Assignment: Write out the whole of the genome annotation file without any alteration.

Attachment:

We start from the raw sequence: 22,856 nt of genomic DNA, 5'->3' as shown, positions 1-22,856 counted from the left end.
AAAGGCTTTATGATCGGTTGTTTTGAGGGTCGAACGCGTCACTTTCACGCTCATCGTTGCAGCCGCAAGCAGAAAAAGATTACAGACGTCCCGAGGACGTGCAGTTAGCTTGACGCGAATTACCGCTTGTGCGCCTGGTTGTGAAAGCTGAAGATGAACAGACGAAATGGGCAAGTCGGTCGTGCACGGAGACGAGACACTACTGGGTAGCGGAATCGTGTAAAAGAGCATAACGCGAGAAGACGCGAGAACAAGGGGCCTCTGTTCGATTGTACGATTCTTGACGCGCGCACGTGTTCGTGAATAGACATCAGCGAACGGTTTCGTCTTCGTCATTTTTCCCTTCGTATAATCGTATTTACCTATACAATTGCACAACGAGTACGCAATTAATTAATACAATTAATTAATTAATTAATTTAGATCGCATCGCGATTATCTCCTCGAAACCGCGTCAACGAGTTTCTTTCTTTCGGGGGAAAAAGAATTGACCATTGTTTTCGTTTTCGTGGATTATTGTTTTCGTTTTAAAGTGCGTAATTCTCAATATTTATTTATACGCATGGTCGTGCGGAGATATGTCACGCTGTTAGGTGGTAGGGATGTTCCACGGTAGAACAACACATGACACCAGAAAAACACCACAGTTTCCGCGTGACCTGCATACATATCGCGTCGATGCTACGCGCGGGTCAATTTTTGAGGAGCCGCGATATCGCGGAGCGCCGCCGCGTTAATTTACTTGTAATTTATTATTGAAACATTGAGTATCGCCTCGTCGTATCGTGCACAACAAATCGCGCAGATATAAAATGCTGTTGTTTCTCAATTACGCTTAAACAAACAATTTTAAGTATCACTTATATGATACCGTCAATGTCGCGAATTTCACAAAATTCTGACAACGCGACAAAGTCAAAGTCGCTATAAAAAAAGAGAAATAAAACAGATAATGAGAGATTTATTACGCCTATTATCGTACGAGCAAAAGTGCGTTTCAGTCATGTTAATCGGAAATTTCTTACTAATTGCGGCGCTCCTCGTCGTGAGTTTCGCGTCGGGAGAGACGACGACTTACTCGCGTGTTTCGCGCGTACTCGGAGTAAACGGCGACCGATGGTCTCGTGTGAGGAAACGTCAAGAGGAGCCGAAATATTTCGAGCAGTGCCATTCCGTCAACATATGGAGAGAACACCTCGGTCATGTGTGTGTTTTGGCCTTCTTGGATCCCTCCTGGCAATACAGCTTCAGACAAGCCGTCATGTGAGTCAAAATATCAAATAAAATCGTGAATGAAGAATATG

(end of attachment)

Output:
We start from the raw sequence: 22,856 nt of genomic DNA, 5'->3' as shown, positions 1-22,856 counted from the left end.
AAAGGCTTTATGATCGGTTGTTTTGAGGGTCGAACGCGTCACTTTCACGCTCATCGTTGCAGCCGCAAGCAGAAAAAGATTACAGACGTCCCGAGGACGTGCAGTTAGCTTGACGCGAATTACCGCTTGTGCGCCTGGTTGTGAAAGCTGAAGATGAACAGACGAAATGGGCAAGTCGGTCGTGCACGGAGACGAGACACTACTGGGTAGCGGAATCGTGTAAAAGAGCATAACGCGAGAAGACGCGAGAACAAGGGGCCTCTGTTCGATTGTACGATTCTTGACGCGCGCACGTGTTCGTGAATAGACATCAGCGAACGGTTTCGTCTTCGTCATTTTTCCCTTCGTATAATCGTATTTACCTATACAATTGCACAACGAGTACGCAATTAATTAATACAATTAATTAATTAATTAATTTAGATCGCATCGCGATTATCTCCTCGAAACCGCGTCAACGAGTTTCTTTCTTTCGGGGGAAAAAGAATTGACCATTGTTTTCGTTTTCGTGGATTATTGTTTTCGTTTTAAAGTGCGTAATTCTCAATATTTATTTATACGCATGGTCGTGCGGAGATATGTCACGCTGTTAGGTGGTAGGGATGTTCCACGGTAGAACAACACATGACACCAGAAAAACACCACAGTTTCCGCGTGACCTGCATACATATCGCGTCGATGCTACGCGCGGGTCAATTTTTGAGGAGCCGCGATATCGCGGAGCGCCGCCGCGTTAATTTACTTGTAATTTATTATTGAAACATTGAGTATCGCCTCGTCGTATCGTGCACAACAAATCGCGCAGATATAAAATGCTGTTGTTTCTCAATTACGCTTAAACAAACAATTTTAAGTATCACTTATATGATACCGTCAATGTCGCGAATTTCACAAAATTCTGACAACGCGACAAAGTCAAAGTCGCTATAAAAAAAGAGAAATAAAACAGATAATGAGAGATTTATTACGCCTATTATCGTACGAGCAAAAGTGCGTTTCAGTCATGTTAATCGGAAATTTCTTACTAATTGCGGCGCTCCTCGTCGTGAGTTTCGCGTCGGGAGAGACGACGACTTACTCGCGTGTTTCGCGCGTACTCGGAGTAAACGGCGACCGATGGTCTCGTGTGAGGAAACGTCAAGAGGAGCCGAAATATTTCGAGCAGTGCCATTCCGTCAACATATGGAGAGAACACCTCGGTCATGTGTGTGTTTTGGCCTTCTTGGATCCCTCCTGGCAATACAGCTTCAGACAAGCCGTCATGTGAGTCAAAATATCAAATAAAATCGTGAATGAAGAATATG